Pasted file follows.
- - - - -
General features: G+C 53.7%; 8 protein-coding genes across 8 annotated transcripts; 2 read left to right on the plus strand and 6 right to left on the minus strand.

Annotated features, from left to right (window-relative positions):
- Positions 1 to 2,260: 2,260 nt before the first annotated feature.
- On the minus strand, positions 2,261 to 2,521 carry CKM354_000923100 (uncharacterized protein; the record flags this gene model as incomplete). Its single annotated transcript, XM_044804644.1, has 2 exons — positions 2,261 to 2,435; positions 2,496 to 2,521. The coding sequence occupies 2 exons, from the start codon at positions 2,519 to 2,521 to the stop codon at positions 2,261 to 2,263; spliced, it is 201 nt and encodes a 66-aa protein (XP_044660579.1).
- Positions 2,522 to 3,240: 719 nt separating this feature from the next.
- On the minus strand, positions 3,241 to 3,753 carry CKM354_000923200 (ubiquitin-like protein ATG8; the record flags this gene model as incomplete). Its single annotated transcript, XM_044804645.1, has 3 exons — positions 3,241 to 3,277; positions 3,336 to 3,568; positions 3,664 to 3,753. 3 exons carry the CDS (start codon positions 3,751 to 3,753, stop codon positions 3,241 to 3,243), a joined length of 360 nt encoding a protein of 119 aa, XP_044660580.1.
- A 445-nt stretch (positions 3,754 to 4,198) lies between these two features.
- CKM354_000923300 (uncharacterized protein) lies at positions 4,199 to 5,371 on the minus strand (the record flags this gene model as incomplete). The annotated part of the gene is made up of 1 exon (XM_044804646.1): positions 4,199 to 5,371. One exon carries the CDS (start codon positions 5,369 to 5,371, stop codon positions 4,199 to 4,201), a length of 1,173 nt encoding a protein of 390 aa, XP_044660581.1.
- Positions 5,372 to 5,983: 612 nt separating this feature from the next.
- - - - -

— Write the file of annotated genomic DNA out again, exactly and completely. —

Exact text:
General features: G+C 53.7%; 8 protein-coding genes across 8 annotated transcripts; 2 read left to right on the plus strand and 6 right to left on the minus strand.

Annotated features, from left to right (window-relative positions):
- Positions 1 to 2,260: 2,260 nt before the first annotated feature.
- On the minus strand, positions 2,261 to 2,521 carry CKM354_000923100 (uncharacterized protein; the record flags this gene model as incomplete). Its single annotated transcript, XM_044804644.1, has 2 exons — positions 2,261 to 2,435; positions 2,496 to 2,521. The coding sequence occupies 2 exons, from the start codon at positions 2,519 to 2,521 to the stop codon at positions 2,261 to 2,263; spliced, it is 201 nt and encodes a 66-aa protein (XP_044660579.1).
- Positions 2,522 to 3,240: 719 nt separating this feature from the next.
- On the minus strand, positions 3,241 to 3,753 carry CKM354_000923200 (ubiquitin-like protein ATG8; the record flags this gene model as incomplete). Its single annotated transcript, XM_044804645.1, has 3 exons — positions 3,241 to 3,277; positions 3,336 to 3,568; positions 3,664 to 3,753. 3 exons carry the CDS (start codon positions 3,751 to 3,753, stop codon positions 3,241 to 3,243), a joined length of 360 nt encoding a protein of 119 aa, XP_044660580.1.
- A 445-nt stretch (positions 3,754 to 4,198) lies between these two features.
- CKM354_000923300 (uncharacterized protein) lies at positions 4,199 to 5,371 on the minus strand (the record flags this gene model as incomplete). The annotated part of the gene is made up of 1 exon (XM_044804646.1): positions 4,199 to 5,371. One exon carries the CDS (start codon positions 5,369 to 5,371, stop codon positions 4,199 to 4,201), a length of 1,173 nt encoding a protein of 390 aa, XP_044660581.1.
- Positions 5,372 to 5,983: 612 nt separating this feature from the next.